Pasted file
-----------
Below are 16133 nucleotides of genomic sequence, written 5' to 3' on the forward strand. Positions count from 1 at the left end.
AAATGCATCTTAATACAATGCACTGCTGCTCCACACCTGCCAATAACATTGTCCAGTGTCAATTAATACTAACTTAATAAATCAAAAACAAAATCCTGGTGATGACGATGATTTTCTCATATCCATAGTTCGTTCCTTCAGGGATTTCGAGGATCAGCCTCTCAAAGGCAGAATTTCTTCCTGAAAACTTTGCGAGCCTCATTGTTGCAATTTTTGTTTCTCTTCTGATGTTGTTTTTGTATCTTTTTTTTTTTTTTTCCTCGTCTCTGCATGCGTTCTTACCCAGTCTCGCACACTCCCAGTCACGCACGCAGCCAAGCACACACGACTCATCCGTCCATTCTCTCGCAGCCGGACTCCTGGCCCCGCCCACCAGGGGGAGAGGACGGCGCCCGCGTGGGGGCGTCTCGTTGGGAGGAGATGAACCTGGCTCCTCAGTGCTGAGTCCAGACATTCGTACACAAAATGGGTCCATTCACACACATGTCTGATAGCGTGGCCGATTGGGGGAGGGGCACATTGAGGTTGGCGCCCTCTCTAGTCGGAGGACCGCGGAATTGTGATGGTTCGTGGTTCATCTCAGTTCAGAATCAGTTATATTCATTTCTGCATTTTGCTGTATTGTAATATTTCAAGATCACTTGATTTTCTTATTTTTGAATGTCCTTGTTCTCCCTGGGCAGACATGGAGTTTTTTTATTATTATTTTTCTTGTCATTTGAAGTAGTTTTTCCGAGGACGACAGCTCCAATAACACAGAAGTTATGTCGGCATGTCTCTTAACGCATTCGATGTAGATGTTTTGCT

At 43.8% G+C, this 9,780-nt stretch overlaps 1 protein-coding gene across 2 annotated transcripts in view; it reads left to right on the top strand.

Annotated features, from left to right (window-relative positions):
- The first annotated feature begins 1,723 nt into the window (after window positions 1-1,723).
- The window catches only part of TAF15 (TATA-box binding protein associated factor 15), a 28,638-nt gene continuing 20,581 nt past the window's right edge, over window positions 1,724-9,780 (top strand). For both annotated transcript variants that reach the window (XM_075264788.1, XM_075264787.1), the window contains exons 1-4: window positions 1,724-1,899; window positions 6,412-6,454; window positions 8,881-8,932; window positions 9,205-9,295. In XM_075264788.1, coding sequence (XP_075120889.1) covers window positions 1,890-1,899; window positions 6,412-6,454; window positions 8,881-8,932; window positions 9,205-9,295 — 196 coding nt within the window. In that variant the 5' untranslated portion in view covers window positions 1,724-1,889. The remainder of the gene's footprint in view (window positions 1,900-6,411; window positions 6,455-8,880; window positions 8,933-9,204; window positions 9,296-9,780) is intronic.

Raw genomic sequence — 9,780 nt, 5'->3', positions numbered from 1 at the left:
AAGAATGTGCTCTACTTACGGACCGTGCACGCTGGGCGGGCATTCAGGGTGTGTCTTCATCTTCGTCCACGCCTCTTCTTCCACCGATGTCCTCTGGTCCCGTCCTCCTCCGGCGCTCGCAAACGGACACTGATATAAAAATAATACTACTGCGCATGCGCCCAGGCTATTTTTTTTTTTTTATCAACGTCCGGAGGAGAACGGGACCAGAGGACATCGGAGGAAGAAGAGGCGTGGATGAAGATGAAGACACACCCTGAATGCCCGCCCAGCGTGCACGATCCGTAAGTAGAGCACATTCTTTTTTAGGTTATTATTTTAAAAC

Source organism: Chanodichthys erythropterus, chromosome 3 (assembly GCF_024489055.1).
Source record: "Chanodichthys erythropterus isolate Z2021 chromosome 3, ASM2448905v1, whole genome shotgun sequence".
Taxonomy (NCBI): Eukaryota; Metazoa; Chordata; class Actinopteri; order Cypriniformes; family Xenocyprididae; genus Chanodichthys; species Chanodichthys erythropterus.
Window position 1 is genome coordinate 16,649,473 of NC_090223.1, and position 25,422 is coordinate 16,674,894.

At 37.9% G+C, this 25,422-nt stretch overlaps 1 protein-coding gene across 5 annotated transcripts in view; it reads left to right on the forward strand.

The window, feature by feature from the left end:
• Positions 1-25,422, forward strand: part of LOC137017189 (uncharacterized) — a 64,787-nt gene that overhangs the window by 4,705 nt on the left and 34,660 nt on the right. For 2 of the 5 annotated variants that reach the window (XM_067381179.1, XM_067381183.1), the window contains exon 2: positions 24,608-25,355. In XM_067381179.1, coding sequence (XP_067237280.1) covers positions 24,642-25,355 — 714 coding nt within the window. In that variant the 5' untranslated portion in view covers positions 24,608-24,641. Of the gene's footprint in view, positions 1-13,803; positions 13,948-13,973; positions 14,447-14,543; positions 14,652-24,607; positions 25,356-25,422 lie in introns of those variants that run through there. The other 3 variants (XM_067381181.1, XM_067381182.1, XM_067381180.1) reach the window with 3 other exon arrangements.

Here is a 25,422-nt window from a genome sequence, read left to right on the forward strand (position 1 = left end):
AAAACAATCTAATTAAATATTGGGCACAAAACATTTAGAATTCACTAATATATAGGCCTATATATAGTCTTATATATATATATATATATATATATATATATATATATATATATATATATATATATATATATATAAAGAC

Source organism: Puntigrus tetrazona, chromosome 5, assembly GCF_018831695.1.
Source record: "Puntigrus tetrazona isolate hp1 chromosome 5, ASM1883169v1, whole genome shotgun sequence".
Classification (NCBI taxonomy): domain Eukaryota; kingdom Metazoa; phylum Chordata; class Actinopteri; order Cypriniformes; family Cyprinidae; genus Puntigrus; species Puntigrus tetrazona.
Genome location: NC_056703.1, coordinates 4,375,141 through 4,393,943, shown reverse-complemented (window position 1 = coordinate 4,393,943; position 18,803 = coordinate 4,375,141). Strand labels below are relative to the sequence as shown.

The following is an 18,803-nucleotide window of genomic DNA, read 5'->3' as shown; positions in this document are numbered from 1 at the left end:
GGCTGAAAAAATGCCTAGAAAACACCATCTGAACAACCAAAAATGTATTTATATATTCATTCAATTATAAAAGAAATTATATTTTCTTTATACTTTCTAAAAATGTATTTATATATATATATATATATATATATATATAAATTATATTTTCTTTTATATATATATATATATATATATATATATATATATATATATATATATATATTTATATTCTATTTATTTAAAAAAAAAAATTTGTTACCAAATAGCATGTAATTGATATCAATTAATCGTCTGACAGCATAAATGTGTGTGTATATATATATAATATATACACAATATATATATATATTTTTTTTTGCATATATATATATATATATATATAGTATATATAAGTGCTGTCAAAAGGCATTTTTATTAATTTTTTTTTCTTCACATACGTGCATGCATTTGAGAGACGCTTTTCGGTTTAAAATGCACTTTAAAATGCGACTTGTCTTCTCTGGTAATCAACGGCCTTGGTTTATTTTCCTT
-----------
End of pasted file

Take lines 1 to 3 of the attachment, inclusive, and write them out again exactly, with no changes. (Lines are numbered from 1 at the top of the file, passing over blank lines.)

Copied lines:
Below are 16133 nucleotides of genomic sequence, written 5' to 3' on the forward strand. Positions count from 1 at the left end.
AAATGCATCTTAATACAATGCACTGCTGCTCCACACCTGCCAATAACATTGTCCAGTGTCAATTAATACTAACTTAATAAATCAAAAACAAAATCCTGGTGATGACGATGATTTTCTCATATCCATAGTTCGTTCCTTCAGGGATTTCGAGGATCAGCCTCTCAAAGGCAGAATTTCTTCCTGAAAACTTTGCGAGCCTCATTGTTGCAATTTTTGTTTCTCTTCTGATGTTGTTTTTGTATCTTTTTTTTTTTTTTTCCTCGTCTCTGCATGCGTTCTTACCCAGTCTCGCACACTCCCAGTCACGCACGCAGCCAAGCACACACGACTCATCCGTCCATTCTCTCGCAGCCGGACTCCTGGCCCCGCCCACCAGGGGGAGAGGACGGCGCCCGCGTGGGGGCGTCTCGTTGGGAGGAGATGAACCTGGCTCCTCAGTGCTGAGTCCAGACATTCGTACACAAAATGGGTCCATTCACACACATGTCTGATAGCGTGGCCGATTGGGGGAGGGGCACATTGAGGTTGGCGCCCTCTCTAGTCGGAGGACCGCGGAATTGTGATGGTTCGTGGTTCATCTCAGTTCAGAATCAGTTATATTCATTTCTGCATTTTGCTGTATTGTAATATTTCAAGATCACTTGATTTTCTTATTTTTGAATGTCCTTGTTCTCCCTGGGCAGACATGGAGTTTTTTTATTATTATTTTTCTTGTCATTTGAAGTAGTTTTTCCGAGGACGACAGCTCCAATAACACAGAAGTTATGTCGGCATGTCTCTTAACGCATTCGATGTAGATGTTTTGCT

At 43.8% G+C, this 9,780-nt stretch overlaps 1 protein-coding gene across 2 annotated transcripts in view; it reads left to right on the top strand.